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Old Sep 23, 2008, 7:30 PM   #3
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Join Date: Apr 2007
Location: Sacramento, Ca
Posts: 652

First of it would help if we knew what you were shooting pictures of.

If your subject is static then you wont have to concern yourself with motion blur from the subject. But you will need to be concerned about it from the camera. there is an old saying "Your first lens should be a tripod" Meaning that a tripod is the most important thing you can own to achieve sharp images. It will allow you to use slower shutter speeds and stop the lens down for greater depth of field.

Unfortunately many modern AF zoom lenses do not have a distance scale or a depth of field scale on them. But if your shooting landscapes you might consider getting a wide angle lens that does. This way you can use the hyper focal distance for maximum depth of field. I will explain this below if you care to know.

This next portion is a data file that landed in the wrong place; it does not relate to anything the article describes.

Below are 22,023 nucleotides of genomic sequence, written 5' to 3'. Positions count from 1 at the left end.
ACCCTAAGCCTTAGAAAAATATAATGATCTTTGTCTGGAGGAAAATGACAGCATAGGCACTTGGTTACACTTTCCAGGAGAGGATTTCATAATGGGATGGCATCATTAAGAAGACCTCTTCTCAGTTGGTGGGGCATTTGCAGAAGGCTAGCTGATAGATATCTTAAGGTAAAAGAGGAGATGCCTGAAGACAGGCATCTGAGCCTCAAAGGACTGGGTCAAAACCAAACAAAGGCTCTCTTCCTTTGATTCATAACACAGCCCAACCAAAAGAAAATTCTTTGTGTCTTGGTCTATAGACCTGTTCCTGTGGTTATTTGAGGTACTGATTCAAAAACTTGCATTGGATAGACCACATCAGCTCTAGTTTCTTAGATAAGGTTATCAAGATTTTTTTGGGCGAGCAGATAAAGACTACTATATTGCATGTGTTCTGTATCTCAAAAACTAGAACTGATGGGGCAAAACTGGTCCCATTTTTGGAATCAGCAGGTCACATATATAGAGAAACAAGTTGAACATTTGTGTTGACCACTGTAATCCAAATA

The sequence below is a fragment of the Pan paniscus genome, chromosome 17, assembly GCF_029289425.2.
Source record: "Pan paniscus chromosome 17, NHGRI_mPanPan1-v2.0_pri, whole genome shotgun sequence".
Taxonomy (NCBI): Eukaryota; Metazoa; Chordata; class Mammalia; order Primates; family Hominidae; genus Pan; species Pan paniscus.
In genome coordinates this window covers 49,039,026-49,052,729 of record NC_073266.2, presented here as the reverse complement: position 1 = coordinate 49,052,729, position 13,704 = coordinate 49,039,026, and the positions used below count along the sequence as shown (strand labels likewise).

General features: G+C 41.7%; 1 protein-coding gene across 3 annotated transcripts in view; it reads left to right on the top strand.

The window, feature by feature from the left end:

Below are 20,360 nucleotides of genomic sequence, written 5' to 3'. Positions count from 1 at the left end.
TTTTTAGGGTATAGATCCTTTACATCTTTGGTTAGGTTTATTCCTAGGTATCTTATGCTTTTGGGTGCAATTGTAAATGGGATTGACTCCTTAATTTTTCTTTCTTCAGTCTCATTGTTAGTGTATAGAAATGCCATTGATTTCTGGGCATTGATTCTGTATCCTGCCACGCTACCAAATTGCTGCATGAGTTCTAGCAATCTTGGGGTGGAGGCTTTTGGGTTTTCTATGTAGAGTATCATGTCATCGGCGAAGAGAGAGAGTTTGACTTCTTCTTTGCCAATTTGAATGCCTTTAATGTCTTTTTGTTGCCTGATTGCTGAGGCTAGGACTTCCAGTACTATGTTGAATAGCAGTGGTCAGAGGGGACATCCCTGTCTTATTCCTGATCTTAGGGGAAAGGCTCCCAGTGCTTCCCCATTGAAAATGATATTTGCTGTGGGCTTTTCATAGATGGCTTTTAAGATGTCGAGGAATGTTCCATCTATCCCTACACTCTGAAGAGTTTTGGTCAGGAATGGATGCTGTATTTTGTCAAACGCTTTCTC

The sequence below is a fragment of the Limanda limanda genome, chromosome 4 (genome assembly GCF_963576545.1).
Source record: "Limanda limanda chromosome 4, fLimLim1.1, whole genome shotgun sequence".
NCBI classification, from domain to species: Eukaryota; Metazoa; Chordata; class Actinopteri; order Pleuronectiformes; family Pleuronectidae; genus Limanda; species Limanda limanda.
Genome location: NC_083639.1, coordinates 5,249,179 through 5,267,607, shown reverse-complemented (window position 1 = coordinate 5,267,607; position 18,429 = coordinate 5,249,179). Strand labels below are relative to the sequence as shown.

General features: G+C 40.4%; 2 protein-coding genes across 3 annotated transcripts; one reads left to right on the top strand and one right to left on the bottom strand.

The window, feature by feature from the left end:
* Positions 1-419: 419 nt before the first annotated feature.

For other subjects you are stuck with using the smallest aperture you can get away with and hoping for the best. But again a tripod can help. A small amount of subject movement is not as bad as camera shake.

Hyperfocal distance

NOTE: this must be done in manual focus

It's simple, the focusing ring on the lens will have a scale of feet and meters. On top of the lens will be an indicator to tell you the focus distance. To the left and right of that indicator will be F/numbers. That is the depth of field scale. It will look something like this.

16 11 8 5.6 * 5.6 8 11 16

The number on the distance scale that is next to the indicator is the focus point . Every distance on the focus scale that is between the numbers on the DOF scale representing whatever F/number you are using will appear do be in focus. Now lets say you are using F/ 16. Focus on the farthest thing you want in focus. ( normally for landscapes this would be infinity ) now move that distance from the indicator to the 16 that represents the far end of the scale. Now you have the maximum focus and depth.

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